Wow, holey thread resurrection Batman!
As for the idea, no I never gave it a go... I only had a small tank at the time and never really thought it worth doing.
However as luck wouht have it I got involved with a yeast + algae research project at uni earlier this year, this involved amongst other things bubbling air through a yeast culture then into a separate algae culture (same principle really).
We didn't attempt to quantify the CO2
conc in the outlet stream from the yeast culture, but what we did find was a marked increase in the growth rate of the algae attached to the aerobic fermenter. This surprised us as the resulting yeast effluent stream would still only be a low conc. of CO2
, but apparently it's enough to give a boos to the algae.
We used a yeast media with 10g/L glucose as the carbon source, 5g/L Bacto Peptone, and 3g/L of yeast extract and malt extract, and had each experiment running for about 2 weeks.
What I guess is that if you were to set up a similar system at home you could operate it as a fed batch. Just keep topping up the sugar every few weeks as it's used up.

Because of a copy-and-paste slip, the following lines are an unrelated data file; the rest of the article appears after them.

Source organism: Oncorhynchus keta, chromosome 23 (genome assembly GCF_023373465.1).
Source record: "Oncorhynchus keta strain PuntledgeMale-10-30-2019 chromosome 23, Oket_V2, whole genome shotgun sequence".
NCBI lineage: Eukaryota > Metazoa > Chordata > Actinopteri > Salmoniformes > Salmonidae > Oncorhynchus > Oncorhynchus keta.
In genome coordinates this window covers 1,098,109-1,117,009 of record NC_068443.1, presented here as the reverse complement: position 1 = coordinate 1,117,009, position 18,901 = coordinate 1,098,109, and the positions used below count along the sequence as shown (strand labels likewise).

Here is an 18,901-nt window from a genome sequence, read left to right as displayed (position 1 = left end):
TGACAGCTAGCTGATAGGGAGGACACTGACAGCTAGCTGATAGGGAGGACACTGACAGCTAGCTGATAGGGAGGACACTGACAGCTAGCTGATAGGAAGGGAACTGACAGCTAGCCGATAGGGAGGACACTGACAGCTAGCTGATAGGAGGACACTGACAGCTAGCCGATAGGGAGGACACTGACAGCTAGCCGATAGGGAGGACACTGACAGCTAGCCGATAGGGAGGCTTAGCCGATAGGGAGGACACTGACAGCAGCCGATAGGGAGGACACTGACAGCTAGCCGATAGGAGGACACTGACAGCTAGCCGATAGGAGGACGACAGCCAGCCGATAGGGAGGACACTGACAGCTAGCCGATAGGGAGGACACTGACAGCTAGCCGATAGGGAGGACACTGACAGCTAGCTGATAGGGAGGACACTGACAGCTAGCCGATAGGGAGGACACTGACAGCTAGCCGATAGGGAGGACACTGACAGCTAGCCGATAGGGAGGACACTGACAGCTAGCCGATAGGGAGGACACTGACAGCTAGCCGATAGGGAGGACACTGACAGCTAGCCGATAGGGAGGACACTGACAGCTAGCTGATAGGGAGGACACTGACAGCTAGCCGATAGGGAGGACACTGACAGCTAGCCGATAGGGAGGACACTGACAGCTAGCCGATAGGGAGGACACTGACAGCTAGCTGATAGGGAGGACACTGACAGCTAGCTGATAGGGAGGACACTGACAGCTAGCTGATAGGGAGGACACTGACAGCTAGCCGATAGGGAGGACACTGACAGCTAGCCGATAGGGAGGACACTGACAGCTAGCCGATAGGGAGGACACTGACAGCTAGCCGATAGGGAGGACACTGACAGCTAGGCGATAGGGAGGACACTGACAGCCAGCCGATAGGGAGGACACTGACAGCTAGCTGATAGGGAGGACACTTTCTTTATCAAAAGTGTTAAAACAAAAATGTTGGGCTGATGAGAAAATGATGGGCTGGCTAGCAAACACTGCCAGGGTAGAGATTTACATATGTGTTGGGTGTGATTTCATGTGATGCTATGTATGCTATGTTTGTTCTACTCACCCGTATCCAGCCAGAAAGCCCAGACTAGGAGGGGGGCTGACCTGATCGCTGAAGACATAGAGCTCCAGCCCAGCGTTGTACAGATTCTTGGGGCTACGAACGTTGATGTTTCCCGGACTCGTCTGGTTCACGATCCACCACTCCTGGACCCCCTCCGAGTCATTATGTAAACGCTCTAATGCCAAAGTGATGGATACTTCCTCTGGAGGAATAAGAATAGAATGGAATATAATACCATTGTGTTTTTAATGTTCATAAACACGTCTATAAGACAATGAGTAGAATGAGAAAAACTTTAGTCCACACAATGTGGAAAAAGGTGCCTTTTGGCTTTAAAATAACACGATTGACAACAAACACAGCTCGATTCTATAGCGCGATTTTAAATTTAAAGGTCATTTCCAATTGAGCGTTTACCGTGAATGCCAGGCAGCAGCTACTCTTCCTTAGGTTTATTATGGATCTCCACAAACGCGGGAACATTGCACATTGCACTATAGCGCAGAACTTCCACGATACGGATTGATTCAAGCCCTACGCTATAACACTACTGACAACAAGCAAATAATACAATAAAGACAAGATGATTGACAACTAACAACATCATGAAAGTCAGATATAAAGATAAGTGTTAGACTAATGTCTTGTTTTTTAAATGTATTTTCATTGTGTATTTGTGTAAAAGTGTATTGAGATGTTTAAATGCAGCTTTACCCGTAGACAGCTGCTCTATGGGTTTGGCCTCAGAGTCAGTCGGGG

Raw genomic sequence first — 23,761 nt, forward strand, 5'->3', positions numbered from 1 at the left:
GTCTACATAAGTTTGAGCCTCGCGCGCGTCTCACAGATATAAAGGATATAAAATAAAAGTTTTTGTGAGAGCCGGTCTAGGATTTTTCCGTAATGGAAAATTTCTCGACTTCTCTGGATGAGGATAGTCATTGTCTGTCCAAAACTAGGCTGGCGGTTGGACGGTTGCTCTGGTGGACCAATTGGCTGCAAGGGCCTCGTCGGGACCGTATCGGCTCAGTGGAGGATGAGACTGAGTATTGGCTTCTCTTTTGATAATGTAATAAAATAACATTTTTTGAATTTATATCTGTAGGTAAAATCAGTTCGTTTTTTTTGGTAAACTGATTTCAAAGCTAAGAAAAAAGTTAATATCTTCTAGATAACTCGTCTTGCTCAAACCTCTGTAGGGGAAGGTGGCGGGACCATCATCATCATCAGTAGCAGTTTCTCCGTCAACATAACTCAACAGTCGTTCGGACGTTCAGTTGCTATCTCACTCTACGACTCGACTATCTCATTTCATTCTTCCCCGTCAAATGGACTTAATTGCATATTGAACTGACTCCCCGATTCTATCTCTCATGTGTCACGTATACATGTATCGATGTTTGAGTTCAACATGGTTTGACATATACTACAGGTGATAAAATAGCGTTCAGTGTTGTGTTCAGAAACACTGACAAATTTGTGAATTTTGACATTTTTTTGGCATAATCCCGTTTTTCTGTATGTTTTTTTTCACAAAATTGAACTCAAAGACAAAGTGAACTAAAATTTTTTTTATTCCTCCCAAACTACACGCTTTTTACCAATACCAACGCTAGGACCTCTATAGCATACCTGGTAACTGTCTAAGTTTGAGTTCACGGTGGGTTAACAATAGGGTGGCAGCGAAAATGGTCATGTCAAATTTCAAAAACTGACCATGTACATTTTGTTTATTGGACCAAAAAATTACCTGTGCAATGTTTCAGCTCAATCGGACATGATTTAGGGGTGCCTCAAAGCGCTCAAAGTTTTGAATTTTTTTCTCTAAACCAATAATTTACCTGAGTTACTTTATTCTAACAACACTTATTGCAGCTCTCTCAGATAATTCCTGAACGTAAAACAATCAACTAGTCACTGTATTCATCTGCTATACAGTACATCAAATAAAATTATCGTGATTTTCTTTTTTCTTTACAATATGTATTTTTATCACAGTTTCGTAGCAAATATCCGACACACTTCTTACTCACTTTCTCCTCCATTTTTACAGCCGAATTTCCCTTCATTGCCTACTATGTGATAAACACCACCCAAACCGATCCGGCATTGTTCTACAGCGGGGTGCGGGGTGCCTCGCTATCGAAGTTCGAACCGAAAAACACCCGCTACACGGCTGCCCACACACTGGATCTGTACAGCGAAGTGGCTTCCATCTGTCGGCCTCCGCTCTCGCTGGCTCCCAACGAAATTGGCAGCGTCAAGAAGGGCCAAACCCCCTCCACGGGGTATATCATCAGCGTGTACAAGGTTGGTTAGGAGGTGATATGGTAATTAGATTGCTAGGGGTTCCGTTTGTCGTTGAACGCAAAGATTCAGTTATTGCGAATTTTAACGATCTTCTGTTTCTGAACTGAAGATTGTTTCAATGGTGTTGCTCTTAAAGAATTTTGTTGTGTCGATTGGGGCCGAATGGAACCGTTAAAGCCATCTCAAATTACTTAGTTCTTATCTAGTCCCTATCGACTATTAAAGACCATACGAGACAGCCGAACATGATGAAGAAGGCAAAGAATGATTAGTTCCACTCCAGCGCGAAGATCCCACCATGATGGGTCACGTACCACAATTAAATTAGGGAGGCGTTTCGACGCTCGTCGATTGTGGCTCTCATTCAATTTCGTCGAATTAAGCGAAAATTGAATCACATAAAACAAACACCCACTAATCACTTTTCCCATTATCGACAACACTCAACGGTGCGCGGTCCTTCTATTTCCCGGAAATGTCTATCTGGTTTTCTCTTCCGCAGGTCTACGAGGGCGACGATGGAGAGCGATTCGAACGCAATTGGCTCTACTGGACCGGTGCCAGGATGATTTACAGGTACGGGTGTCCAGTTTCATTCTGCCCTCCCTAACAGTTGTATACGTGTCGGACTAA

As it happens I've now got a much larger planted tank set up with a classic DIY yeast fermenter up and running. I used a 5L water bottle as the fermenter, about 300-500g of sugar (didn't bother measuring), 1 heaped teaspoon of marmite, tip of a teaspoon of bicarbonate of soda, and 1 crushed aspirin. It's been running for about 2 weeks now, with daily top ups of sugar (about 1 tsb).
Another way of getting some indication of the CO2
conc. in a mixed air stream would be to use the pH. Since you'd only expect the CO2
to be fairly low conc coming out of the aerobic fermenter you could bubble the air through a water solution (ideally some known buffer standard, 4dKH for example) with a few drops of bromethyle blue (the pH indicator solution in the API master test kit). The more CO2
in the air stream the more yellow the water will go, the less CO2
the more blue. Without any sort of calibration data though you couldn't use this method quantitatively, just an easy visual indicator of production rate.
You've got me thinking about it again now! I may have to dip back into this idea.